how to spot a hidden religious agendum
By Diogenes (articles ) | February 27, 2009 12:19 PM
In the New Scientist, book review editor Amanda Gefter seeks to warn her readers about putatively scientific works that contain covert religious propaganda -- which, by her reckoning, is intrinsically unscientific. Her effort is hard to understand, since on her own terms the scientists she's addressing should detect the flaws as a matter of course in the ordinary operation of their endeavors. Orthopedic surgeons don't need to be alerted against advertisements for hip prostheses blessed by Arapaho medicine men.
Be that as it may, Gefter attempts to bring some junior high metaphysics to the aid of her at-risk colleagues. Readers of C.S. Lewis' That Hideous Strength will recognize the philosophy of Professor Frost, as it might appear on the lips of Sally Struthers:
Red flag number one: the term "scientific materialism". "Materialism" is most often used in contrast to something else -- something non-material, or supernatural. Proponents of [Intelligent Design] frequently lament the scientific claim that humans are the product of purely material forces. At the same time, they never define how non-material forces might work. I have yet to find a definition that characterises non-materialism by what it is, rather than by what it is not.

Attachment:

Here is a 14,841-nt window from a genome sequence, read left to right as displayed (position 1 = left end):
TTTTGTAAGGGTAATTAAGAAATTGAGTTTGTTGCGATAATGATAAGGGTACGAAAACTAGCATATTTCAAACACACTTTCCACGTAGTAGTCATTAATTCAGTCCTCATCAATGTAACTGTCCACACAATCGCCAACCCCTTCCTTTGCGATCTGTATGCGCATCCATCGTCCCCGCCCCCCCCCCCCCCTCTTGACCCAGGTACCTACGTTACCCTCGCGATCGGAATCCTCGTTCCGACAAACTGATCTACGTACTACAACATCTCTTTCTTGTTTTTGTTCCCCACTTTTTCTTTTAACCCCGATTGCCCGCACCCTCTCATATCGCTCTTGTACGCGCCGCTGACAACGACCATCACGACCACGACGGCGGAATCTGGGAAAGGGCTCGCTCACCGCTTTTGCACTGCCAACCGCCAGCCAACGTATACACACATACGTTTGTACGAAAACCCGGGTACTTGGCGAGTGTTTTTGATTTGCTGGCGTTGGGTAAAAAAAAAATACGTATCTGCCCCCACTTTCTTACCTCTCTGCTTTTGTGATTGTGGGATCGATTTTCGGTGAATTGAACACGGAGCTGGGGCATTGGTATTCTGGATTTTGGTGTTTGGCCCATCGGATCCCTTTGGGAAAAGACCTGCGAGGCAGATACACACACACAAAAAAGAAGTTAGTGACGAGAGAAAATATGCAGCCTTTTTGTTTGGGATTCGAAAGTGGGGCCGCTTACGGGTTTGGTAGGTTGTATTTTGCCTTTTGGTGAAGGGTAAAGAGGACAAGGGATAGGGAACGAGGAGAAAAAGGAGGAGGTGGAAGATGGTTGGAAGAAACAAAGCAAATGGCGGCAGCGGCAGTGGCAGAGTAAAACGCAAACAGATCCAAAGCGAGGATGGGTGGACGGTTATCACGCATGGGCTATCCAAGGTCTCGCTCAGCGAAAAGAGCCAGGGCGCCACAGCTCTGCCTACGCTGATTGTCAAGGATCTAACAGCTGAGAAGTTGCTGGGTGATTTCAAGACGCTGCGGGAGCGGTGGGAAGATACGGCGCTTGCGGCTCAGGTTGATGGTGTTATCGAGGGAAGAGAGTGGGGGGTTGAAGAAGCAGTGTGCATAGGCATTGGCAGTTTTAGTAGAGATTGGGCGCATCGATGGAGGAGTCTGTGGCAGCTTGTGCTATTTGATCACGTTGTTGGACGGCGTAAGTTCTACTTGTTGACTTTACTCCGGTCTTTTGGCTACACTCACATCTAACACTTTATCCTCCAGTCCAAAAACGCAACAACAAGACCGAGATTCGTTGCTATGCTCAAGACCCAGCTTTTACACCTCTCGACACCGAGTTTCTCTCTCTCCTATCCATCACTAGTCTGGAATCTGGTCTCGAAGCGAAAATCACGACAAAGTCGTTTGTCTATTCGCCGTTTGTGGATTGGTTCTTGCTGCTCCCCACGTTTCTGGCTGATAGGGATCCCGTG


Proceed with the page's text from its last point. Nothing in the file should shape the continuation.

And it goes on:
The invocation of Cartesian dualism -- where the brain and mind are viewed as two distinct entities, one material and the other immaterial -- is also a red flag.
I confess it's news to me that Cartesian dualism is stalking the corridors of the Vatican, but monist physicalism has some explaining of its own to do. Wait. No it doesn't.
Religiously motivated authors also have a bad habit of linking the cultural implications of a theory to the truth-value of that theory. The ID crowd, for instance, loves to draw a line from Darwin to the Holocaust, as they did in the "documentary" film Expelled: No intelligence allowed. Even if such an absurd link were justified, it would have zero relevance to the question of whether or not the theory of evolution is correct.
Gefter's absolutely right that an unsavory historical event does not falsify the theory of which it is the consequence. But how does a strict monist "purely material forces" fan permit herself to toss around terms like "truth-value" without blushing? Even on old Prof. Wittgenstein's understanding of metaphysics you can't squeeze a quality of a proposition out of a material force. I wonder, in fact, whether Gefter is not a clandestine agent of that dark conspiracy she is pretending to warn the scientists against. She shoos Descartes out the back door only to let Anscombe and company march in through the front.
The fiendish cunning!
Tip to James Taranto.
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